At step 1110, the base station and all UEs having WiFi capability compete for the wireless medium. At step 1112, a determination is made as to whether the base station controls the wireless medium. If the base station controls the wireless medium, the process proceeds to step 1114 and the base station sends a request to send command to each UE having WiFi capability. At step 1116, the UE activates the ISM SCC and sends a clear to send command to the base station. The process then proceeds to step 1128 and the base station schedules a communication session with a UE on the ISM SCC.

Returning now to step 1112, if the base station does not control the wireless medium, the process branches to step 1118 and a determination is made as to whether a UE controls the wireless medium. If the result of the determination is negative, the process returns to step 1110. If the result of the determination is positive, the process proceeds to step 1120 and the UE sends a request to send command to the base station. At step 1122, the base station determines whether to offload traffic on the channel controlled by the UE. If the result of the determination is negative, the process skips to step 1138 and the base station uses only licensed network bands to conduct communication.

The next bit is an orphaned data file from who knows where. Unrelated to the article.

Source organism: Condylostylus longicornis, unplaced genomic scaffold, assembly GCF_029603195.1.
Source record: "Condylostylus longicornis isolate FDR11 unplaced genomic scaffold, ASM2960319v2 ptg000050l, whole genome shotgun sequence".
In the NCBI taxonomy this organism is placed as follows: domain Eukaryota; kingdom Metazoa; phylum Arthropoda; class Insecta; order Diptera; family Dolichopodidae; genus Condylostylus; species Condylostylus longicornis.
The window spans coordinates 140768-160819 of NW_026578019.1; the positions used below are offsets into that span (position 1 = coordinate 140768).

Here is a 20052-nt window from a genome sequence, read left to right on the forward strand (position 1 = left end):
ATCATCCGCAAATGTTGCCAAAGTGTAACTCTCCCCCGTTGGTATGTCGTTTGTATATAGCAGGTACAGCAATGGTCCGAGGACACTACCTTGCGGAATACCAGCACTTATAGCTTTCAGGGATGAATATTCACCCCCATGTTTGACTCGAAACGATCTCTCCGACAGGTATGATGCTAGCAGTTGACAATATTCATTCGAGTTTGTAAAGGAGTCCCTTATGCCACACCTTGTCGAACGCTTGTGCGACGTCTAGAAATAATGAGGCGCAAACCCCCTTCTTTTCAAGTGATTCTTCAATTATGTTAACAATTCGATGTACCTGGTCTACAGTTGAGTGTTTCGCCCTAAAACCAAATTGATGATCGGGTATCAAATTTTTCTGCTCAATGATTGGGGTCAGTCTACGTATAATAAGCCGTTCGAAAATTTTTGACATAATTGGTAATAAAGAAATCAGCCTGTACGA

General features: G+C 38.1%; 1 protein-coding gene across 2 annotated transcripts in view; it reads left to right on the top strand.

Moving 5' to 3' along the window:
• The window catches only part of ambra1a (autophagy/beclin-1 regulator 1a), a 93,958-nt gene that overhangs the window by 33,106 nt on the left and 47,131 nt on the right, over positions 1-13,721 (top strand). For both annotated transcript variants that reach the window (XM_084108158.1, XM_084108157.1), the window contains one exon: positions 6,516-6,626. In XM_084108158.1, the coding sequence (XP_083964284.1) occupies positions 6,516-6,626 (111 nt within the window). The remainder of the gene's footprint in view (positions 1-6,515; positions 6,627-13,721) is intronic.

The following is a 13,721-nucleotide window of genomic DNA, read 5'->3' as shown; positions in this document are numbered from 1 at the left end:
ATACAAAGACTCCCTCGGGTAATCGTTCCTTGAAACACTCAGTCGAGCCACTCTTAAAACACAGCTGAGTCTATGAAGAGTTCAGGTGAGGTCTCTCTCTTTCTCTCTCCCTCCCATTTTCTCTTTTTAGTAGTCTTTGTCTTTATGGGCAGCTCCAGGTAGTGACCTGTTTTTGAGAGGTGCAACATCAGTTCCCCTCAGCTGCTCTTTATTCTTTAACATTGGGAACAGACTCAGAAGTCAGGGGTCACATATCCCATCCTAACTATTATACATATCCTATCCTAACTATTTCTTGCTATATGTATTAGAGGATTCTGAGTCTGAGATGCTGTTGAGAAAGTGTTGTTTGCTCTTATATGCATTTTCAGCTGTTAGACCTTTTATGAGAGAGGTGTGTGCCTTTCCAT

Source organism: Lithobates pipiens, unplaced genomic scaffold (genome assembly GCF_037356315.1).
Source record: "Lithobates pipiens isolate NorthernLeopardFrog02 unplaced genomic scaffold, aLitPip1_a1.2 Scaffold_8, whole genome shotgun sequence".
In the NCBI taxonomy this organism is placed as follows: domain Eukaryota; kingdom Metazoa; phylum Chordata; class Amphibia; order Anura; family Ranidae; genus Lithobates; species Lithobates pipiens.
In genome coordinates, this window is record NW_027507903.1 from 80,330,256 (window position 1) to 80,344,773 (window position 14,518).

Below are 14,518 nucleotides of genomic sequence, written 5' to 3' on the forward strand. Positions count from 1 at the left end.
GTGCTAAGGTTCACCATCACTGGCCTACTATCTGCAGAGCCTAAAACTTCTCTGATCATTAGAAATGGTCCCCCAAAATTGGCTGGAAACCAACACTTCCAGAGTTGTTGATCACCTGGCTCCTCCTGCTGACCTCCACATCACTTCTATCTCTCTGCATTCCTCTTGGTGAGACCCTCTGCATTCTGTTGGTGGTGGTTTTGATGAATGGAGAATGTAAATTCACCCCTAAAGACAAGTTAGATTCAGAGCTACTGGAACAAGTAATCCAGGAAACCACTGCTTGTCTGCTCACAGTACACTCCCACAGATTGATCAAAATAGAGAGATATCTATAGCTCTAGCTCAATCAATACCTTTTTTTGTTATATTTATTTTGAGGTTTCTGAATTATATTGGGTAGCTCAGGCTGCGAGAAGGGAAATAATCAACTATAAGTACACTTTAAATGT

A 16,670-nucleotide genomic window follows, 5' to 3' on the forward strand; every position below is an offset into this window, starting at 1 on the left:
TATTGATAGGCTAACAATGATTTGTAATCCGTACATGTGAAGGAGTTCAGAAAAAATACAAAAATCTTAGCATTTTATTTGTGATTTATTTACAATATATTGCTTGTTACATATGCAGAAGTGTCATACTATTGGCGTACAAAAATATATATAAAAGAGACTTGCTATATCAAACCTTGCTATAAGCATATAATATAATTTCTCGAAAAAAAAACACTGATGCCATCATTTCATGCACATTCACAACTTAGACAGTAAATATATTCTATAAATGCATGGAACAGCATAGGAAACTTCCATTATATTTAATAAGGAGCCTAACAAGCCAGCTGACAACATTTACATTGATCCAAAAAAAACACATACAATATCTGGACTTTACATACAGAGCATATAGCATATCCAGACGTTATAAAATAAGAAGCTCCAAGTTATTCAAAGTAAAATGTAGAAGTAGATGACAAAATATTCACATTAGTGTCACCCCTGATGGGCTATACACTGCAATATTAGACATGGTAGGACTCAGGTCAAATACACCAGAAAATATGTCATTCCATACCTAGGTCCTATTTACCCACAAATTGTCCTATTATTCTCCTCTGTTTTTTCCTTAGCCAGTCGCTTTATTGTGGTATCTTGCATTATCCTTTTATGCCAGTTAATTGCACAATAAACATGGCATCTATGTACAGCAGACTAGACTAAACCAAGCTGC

If the result of the determination is positive, the process proceeds to step 1124 and the base station sends a clear to send command to the UE. The process then proceeds to step 1126 and the UE activates the ISM SCC. The process then proceeds to step 1128 and the base station schedules a communication session with the UE on the ISM SCC.

At the end of the communication session with the UE, the process proceeds to step 1130 and a determination is made as to whether any more time remains for transmission on the ISM SCC. If the result of the determination is negative, the process skips to step 1134. If the result of the determination is positively the process proceeds to step 1132 and a determination is made as to whether any additional data remains to be transmitted on the ISM SCC. If the result of the determination is positive, the process returns to step 1128. If the result of the determination is negative, the process proceeds to step 1134 and the ISM SCC is deactivated. The process then proceeds to step 1136 and the base station deconfigures the ISM SCC. The process then proceeds to step 1138 and the base station uses only licensed network bands.